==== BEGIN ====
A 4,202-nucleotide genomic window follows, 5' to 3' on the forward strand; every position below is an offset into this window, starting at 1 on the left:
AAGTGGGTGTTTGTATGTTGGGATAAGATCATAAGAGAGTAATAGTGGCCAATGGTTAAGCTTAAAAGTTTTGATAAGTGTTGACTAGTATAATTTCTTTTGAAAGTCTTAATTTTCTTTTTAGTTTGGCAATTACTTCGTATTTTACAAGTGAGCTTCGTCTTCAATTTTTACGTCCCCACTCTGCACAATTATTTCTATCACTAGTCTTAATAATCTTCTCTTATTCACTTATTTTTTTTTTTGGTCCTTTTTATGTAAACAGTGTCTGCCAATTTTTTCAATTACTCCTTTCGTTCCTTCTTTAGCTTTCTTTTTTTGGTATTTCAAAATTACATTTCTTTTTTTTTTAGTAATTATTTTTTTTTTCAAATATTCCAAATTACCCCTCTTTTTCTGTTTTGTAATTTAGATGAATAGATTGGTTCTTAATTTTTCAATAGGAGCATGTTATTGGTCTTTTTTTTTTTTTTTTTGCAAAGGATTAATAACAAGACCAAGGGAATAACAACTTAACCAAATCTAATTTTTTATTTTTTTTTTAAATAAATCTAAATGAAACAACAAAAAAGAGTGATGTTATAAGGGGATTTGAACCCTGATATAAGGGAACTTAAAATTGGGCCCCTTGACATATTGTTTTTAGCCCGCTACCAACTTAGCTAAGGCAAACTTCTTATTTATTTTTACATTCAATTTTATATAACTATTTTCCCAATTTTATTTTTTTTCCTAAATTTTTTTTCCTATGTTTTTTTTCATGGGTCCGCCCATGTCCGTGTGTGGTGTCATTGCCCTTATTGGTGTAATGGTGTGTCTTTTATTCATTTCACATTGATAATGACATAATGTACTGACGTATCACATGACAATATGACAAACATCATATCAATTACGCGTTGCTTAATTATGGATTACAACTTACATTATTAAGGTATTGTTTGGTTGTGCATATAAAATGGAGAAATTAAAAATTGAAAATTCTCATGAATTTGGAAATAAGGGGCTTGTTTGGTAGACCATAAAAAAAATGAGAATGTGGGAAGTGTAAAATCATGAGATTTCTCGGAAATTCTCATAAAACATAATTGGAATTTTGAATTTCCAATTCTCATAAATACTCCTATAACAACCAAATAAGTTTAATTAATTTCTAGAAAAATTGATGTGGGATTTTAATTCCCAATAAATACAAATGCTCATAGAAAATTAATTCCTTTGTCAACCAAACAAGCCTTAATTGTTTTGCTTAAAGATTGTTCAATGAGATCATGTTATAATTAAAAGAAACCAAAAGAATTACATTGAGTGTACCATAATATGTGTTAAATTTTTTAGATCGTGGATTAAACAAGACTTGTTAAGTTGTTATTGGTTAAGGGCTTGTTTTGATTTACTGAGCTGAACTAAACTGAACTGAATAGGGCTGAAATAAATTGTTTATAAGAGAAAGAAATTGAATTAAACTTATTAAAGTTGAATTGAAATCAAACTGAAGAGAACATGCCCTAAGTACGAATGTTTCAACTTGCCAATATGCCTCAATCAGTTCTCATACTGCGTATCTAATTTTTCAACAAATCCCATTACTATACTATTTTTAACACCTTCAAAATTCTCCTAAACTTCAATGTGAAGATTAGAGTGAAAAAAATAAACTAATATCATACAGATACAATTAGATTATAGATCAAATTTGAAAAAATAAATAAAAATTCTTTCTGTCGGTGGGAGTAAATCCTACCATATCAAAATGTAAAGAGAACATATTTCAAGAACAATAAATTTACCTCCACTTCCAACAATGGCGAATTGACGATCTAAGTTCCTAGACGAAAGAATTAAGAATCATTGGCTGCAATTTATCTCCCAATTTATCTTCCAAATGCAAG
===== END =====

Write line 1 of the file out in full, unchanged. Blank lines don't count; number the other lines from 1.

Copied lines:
A 4,202-nucleotide genomic window follows, 5' to 3' on the forward strand; every position below is an offset into this window, starting at 1 on the left: